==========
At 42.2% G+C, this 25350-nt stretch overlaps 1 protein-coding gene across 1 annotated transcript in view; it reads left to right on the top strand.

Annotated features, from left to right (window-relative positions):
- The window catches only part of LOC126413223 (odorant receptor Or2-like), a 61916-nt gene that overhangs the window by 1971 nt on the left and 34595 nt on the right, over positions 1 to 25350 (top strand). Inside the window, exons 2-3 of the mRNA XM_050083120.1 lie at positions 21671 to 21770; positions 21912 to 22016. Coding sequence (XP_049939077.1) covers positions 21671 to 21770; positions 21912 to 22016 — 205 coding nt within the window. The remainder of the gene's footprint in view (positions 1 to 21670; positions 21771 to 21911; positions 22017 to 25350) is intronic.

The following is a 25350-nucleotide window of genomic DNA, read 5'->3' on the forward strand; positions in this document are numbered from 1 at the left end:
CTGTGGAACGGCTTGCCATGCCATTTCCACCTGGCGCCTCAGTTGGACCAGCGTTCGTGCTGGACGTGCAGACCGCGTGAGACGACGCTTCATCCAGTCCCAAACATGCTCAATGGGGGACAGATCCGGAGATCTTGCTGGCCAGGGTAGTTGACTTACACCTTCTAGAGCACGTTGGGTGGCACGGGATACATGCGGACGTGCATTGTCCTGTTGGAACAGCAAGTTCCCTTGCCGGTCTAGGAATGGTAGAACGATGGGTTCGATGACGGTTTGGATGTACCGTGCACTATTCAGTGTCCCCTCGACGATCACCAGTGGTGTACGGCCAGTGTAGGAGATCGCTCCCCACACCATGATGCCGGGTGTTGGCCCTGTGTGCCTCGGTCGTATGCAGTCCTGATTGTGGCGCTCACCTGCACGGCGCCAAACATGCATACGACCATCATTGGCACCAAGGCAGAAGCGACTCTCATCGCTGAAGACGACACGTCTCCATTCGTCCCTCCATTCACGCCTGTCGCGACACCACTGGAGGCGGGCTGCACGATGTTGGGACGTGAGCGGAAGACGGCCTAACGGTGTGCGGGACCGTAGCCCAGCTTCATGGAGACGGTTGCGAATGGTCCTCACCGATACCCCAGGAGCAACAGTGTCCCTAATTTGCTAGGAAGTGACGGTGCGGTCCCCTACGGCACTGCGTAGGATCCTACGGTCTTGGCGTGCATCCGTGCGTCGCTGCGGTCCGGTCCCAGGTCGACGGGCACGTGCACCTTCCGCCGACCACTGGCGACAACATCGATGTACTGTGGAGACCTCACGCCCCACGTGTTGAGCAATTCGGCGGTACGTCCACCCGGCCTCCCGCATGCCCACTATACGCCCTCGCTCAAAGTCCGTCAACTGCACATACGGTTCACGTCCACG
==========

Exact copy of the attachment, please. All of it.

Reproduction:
At 42.2% G+C, this 25350-nt stretch overlaps 1 protein-coding gene across 1 annotated transcript in view; it reads left to right on the top strand.

Annotated features, from left to right (window-relative positions):
- The window catches only part of LOC126413223 (odorant receptor Or2-like), a 61916-nt gene that overhangs the window by 1971 nt on the left and 34595 nt on the right, over positions 1 to 25350 (top strand). Inside the window, exons 2-3 of the mRNA XM_050083120.1 lie at positions 21671 to 21770; positions 21912 to 22016. Coding sequence (XP_049939077.1) covers positions 21671 to 21770; positions 21912 to 22016 — 205 coding nt within the window. The remainder of the gene's footprint in view (positions 1 to 21670; positions 21771 to 21911; positions 22017 to 25350) is intronic.

The following is a 25350-nucleotide window of genomic DNA, read 5'->3' on the forward strand; positions in this document are numbered from 1 at the left end:
CTGTGGAACGGCTTGCCATGCCATTTCCACCTGGCGCCTCAGTTGGACCAGCGTTCGTGCTGGACGTGCAGACCGCGTGAGACGACGCTTCATCCAGTCCCAAACATGCTCAATGGGGGACAGATCCGGAGATCTTGCTGGCCAGGGTAGTTGACTTACACCTTCTAGAGCACGTTGGGTGGCACGGGATACATGCGGACGTGCATTGTCCTGTTGGAACAGCAAGTTCCCTTGCCGGTCTAGGAATGGTAGAACGATGGGTTCGATGACGGTTTGGATGTACCGTGCACTATTCAGTGTCCCCTCGACGATCACCAGTGGTGTACGGCCAGTGTAGGAGATCGCTCCCCACACCATGATGCCGGGTGTTGGCCCTGTGTGCCTCGGTCGTATGCAGTCCTGATTGTGGCGCTCACCTGCACGGCGCCAAACATGCATACGACCATCATTGGCACCAAGGCAGAAGCGACTCTCATCGCTGAAGACGACACGTCTCCATTCGTCCCTCCATTCACGCCTGTCGCGACACCACTGGAGGCGGGCTGCACGATGTTGGGACGTGAGCGGAAGACGGCCTAACGGTGTGCGGGACCGTAGCCCAGCTTCATGGAGACGGTTGCGAATGGTCCTCACCGATACCCCAGGAGCAACAGTGTCCCTAATTTGCTAGGAAGTGACGGTGCGGTCCCCTACGGCACTGCGTAGGATCCTACGGTCTTGGCGTGCATCCGTGCGTCGCTGCGGTCCGGTCCCAGGTCGACGGGCACGTGCACCTTCCGCCGACCACTGGCGACAACATCGATGTACTGTGGAGACCTCACGCCCCACGTGTTGAGCAATTCGGCGGTACGTCCACCCGGCCTCCCGCATGCCCACTATACGCCCTCGCTCAAAGTCCGTCAACTGCACATACGGTTCACGTCCACG